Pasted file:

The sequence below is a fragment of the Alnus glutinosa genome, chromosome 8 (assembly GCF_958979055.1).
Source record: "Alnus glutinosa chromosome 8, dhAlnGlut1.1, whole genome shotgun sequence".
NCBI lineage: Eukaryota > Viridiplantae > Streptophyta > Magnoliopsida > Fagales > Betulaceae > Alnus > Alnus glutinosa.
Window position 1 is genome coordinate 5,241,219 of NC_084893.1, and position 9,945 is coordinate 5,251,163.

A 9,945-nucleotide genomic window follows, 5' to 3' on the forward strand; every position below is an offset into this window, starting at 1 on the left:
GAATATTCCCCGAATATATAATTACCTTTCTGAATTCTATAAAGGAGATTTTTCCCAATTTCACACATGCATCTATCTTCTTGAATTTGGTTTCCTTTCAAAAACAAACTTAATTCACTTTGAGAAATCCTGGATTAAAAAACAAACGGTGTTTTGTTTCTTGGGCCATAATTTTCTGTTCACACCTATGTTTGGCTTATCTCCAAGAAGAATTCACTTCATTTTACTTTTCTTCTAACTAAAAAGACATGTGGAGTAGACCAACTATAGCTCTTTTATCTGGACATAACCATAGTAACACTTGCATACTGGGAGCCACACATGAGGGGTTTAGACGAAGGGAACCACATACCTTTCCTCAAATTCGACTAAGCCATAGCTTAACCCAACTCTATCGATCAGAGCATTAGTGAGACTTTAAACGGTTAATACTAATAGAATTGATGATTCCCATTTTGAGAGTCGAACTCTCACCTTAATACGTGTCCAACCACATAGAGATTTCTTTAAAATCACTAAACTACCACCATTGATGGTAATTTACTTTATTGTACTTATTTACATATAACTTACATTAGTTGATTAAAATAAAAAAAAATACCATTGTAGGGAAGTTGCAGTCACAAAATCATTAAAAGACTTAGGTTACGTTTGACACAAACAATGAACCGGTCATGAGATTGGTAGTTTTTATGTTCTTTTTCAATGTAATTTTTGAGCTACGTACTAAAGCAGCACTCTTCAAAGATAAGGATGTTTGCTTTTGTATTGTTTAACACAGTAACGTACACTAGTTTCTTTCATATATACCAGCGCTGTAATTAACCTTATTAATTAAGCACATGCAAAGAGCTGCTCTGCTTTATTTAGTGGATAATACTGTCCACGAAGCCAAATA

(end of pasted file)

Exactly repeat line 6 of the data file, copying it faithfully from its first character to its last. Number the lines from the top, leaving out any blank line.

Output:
GAATATTCCCCGAATATATAATTACCTTTCTGAATTCTATAAAGGAGATTTTTCCCAATTTCACACATGCATCTATCTTCTTGAATTTGGTTTCCTTTCAAAAACAAACTTAATTCACTTTGAGAAATCCTGGATTAAAAAACAAACGGTGTTTTGTTTCTTGGGCCATAATTTTCTGTTCACACCTATGTTTGGCTTATCTCCAAGAAGAATTCACTTCATTTTACTTTTCTTCTAACTAAAAAGACATGTGGAGTAGACCAACTATAGCTCTTTTATCTGGACATAACCATAGTAACACTTGCATACTGGGAGCCACACATGAGGGGTTTAGACGAAGGGAACCACATACCTTTCCTCAAATTCGACTAAGCCATAGCTTAACCCAACTCTATCGATCAGAGCATTAGTGAGACTTTAAACGGTTAATACTAATAGAATTGATGATTCCCATTTTGAGAGTCGAACTCTCACCTTAATACGTGTCCAACCACATAGAGATTTCTTTAAAATCACTAAACTACCACCATTGATGGTAATTTACTTTATTGTACTTATTTACATATAACTTACATTAGTTGATTAAAATAAAAAAAAATACCATTGTAGGGAAGTTGCAGTCACAAAATCATTAAAAGACTTAGGTTACGTTTGACACAAACAATGAACCGGTCATGAGATTGGTAGTTTTTATGTTCTTTTTCAATGTAATTTTTGAGCTACGTACTAAAGCAGCACTCTTCAAAGATAAGGATGTTTGCTTTTGTATTGTTTAACACAGTAACGTACACTAGTTTCTTTCATATATACCAGCGCTGTAATTAACCTTATTAATTAAGCACATGCAAAGAGCTGCTCTGCTTTATTTAGTGGATAATACTGTCCACGAAGCCAAATA